Global Growth Still Likely to Trail Consensus in 2011-12
TORONTO, June 29, 2011 /CNW/ - A debt-ridden, thriftier consumer, who
has been hit by high gasoline prices, will help to make the second
quarter of 2011 Canada's weakest since the recession, finds a new
report from CIBC World Markets Inc.
The report expects Canadian real GDP to grow by only one per cent this
quarter but rebound in the third and fourth quarters to bring growth
for the year as a whole to 2.7 per cent. It also calls for global
growth to come in at 3.8 per cent in 2011. That's about half a point
below the still relatively upbeat estimates from some international
bodies like the IMF.
"The train hasn't come completely off the rails, but the global economy
has seen some serious braking action in the first half of 2011," says
Avery Shenfeld, Chief Economist at CIBC. "We expect generally weak
growth readings to roll out in the major developed economies for the
next couple of months. Growth in the U.S. second quarter should,
nevertheless, be no worse than Q1's 1.9 per cent disappointment."
Mr. Shenfeld notes a downshifting domestic recovery means Canada has
even more than usual riding these days on the ability of the U.S.
economy to stay out of protracted trouble. He says there are four
aggregate measures that are useful for tracking short-run variations in
the pulse rate of the U.S. economy, and none is currently flashing red.
The first, simplest, and most optimistic, is total hours worked.
"If Americans are putting in more hours at the plant or the office,
surely there must be something to show for it," he adds. "In three
decades of data, the U.S. has never posted a negative quarter for real
GDP without having a decline in total private hours worked. Even if
June is flat, private hours will be up at an annualized 3.8 per cent
Another measure is the Philadelphia Federal Reserve Board's ADS index.
This combines data on jobless claims, employment, industrial production
and other indicators into a weekly revised index of economic activity.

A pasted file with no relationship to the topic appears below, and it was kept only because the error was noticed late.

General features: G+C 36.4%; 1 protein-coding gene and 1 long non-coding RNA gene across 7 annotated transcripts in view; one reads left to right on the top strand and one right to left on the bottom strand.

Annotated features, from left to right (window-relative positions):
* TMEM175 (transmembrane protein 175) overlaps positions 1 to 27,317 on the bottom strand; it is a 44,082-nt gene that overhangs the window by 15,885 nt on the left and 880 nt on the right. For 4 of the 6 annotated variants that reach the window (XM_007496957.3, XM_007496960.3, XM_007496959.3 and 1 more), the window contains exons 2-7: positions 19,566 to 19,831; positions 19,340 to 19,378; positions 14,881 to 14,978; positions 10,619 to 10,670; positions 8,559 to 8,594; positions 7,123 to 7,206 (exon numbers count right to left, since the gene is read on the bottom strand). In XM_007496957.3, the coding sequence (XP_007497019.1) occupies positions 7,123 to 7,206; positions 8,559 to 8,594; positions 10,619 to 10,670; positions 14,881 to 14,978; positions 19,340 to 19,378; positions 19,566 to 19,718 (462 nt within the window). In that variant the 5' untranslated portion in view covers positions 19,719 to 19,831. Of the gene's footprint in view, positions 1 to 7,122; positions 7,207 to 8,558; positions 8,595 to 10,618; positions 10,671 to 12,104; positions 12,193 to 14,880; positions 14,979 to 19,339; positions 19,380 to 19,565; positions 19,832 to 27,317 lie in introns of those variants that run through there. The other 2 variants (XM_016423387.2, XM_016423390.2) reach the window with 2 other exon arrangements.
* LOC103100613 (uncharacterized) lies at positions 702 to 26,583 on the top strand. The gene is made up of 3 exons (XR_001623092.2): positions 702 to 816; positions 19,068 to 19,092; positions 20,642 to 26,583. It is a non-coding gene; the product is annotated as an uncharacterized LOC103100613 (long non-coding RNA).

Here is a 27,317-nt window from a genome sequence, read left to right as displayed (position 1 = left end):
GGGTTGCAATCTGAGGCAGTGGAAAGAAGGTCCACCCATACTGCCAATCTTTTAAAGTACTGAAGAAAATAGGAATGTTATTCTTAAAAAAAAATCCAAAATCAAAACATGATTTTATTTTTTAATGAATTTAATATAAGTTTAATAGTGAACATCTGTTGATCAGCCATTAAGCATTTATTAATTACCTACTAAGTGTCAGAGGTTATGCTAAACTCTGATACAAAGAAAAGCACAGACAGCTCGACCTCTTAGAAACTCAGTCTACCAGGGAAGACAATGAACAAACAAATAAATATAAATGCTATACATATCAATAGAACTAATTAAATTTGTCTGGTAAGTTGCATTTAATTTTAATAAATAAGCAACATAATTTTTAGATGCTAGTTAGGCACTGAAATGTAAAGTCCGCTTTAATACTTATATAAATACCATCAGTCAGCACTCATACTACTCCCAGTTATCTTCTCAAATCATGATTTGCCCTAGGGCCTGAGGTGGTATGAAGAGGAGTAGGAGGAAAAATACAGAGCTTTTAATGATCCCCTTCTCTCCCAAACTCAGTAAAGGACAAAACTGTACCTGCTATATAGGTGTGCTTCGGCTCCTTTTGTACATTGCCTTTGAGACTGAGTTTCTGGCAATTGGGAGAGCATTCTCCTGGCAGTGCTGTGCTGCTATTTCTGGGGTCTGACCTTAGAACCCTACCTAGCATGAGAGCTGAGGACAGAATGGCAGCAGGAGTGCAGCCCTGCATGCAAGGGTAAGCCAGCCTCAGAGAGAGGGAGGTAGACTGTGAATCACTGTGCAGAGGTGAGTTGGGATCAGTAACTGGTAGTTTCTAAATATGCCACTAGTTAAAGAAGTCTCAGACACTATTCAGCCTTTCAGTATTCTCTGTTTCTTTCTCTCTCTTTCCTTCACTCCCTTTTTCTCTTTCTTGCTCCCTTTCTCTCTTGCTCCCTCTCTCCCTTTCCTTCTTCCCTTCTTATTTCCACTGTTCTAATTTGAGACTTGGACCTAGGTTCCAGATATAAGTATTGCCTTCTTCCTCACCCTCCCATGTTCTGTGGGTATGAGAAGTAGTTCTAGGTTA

"It has been consistently below zero (designed to be its average level)
since the start of Q2, indicative of worse-than-average conditions,"
says Mr. Shenfeld. "But its recent range, holding better than -0.5, is
still similar to what we saw in Q3 2010, and above many of the dips
during the last two expansions—again suggesting that growth won't be
below Q1's pace. A reading of -1 or worse has typically been more
consistent with recession onsets."
A third measure is the broader, but less frequently updated National
Activity Index from the Chicago Fed. This index needs a three-month
average of -0.7 or worse to indicate the onset of a recession. May's
three-month average of -0.19 merely indicates that growth is below
trend. The fourth measure, the Ceridian-UCLA Pulse of Commerce Index,
is a real-time tracking of fuel purchased by trucks using Ceridian's
"The theory is that when "stuff" is being moved, it's a sign of economic
activity. May's decline was the fourth in five months, which UCLA
interprets as consistent with sub-two per cent growth, but not a
Mr. Shenfeld's downgrade of his second quarter forecast for Canada is
driven by a downward revision to prior net export data. He notes that
exports entered the quarter with less momentum than previously reported
and saw a further dip in April tied, in part, to supply disruptions
from Japan. Poor weather also delayed some seasonal retail spending
that month, a trend that likely extended into a soggy and chilly May.
Agriculture was also impacted by excess rain in the Prairies.
But as in the U.S., he is seeing some key data on the ground that
provides hope for an improvement in coming months. He notes that
private sector hiring has been very robust, and the recent Manpower
survey pointed to at least as good a performance in the quarter ahead.
That degree of confidence is more consistent with Q2 being a bump in
the road rather than the start of something worse. Auto company
production schedules point to a 21 per cent rise on the year in Q3
assemblies, suggesting that sector will help to lift the economy in the
second half of the year, as supply troubles related to the disaster in
"After a second half bounce, we expect Canada's growth rate to settle
back, leading the Bank of Canada to pause for three or four quarters
after taking the overnight rate to merely 1.75 per cent in early 2012,"
adds Mr. Shenfeld. "Government spending will be slowing rather than
propping up the economy, with as much as a half-point drag on the
economy next year.
"Although a U.S.-style crash is unlikely, housing also won't be doing
the same heavy lifting as earlier on in the recovery. Our forecast of
173,000 starts in 2011 implies a reduction of nearly 10 per cent from
2010's cyclical peak. A highly leveraged consumer means that monetary
restraint will pack a larger wallop than in the past, limiting the
tightening dose that the Bank has to deliver. Along with a desire not
to get too far out of sync with a stand-pat Fed, the need to avoid
derailing the debt-ridden household sector will keep real overnight
rates below zero even with the economy closing the gap to full
Mr. Shenfeld has put off his call for the first Bank of Canada rate hike
to October from September, with a delay to December still a
The complete CIBC World Markets report is available at: http://research.cibcwm.com/economic_public/download/eijun11b.pdf.
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SOURCE CIBC World Markets
For further information:
Avery Shenfeld, Chief Economist, CIBC World Markets Inc. at (416) 594-7356, firstname.lastname@example.org; or Kevin Dove, Communications and Public Affairs at 416-980-8835, email@example.com